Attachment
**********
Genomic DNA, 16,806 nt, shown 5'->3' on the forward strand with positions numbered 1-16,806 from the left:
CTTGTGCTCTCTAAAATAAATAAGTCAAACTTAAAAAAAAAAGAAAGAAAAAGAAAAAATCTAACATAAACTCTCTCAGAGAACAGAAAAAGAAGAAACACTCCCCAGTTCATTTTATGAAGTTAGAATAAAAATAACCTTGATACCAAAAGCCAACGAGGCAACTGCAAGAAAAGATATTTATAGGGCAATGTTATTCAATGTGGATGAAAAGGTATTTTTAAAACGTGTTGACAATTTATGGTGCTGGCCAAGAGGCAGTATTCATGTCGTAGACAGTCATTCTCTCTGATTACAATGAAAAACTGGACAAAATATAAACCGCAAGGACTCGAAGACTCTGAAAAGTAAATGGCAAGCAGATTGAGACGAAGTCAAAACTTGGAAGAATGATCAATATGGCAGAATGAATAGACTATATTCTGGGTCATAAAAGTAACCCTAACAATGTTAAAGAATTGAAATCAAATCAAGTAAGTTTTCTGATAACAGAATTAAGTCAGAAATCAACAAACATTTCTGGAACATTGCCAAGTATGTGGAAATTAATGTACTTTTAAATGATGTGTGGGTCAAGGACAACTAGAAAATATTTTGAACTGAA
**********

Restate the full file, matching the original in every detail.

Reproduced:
Genomic DNA, 16,806 nt, shown 5'->3' on the forward strand with positions numbered 1-16,806 from the left:
CTTGTGCTCTCTAAAATAAATAAGTCAAACTTAAAAAAAAAAGAAAGAAAAAGAAAAAATCTAACATAAACTCTCTCAGAGAACAGAAAAAGAAGAAACACTCCCCAGTTCATTTTATGAAGTTAGAATAAAAATAACCTTGATACCAAAAGCCAACGAGGCAACTGCAAGAAAAGATATTTATAGGGCAATGTTATTCAATGTGGATGAAAAGGTATTTTTAAAACGTGTTGACAATTTATGGTGCTGGCCAAGAGGCAGTATTCATGTCGTAGACAGTCATTCTCTCTGATTACAATGAAAAACTGGACAAAATATAAACCGCAAGGACTCGAAGACTCTGAAAAGTAAATGGCAAGCAGATTGAGACGAAGTCAAAACTTGGAAGAATGATCAATATGGCAGAATGAATAGACTATATTCTGGGTCATAAAAGTAACCCTAACAATGTTAAAGAATTGAAATCAAATCAAGTAAGTTTTCTGATAACAGAATTAAGTCAGAAATCAACAAACATTTCTGGAACATTGCCAAGTATGTGGAAATTAATGTACTTTTAAATGATGTGTGGGTCAAGGACAACTAGAAAATATTTTGAACTGAA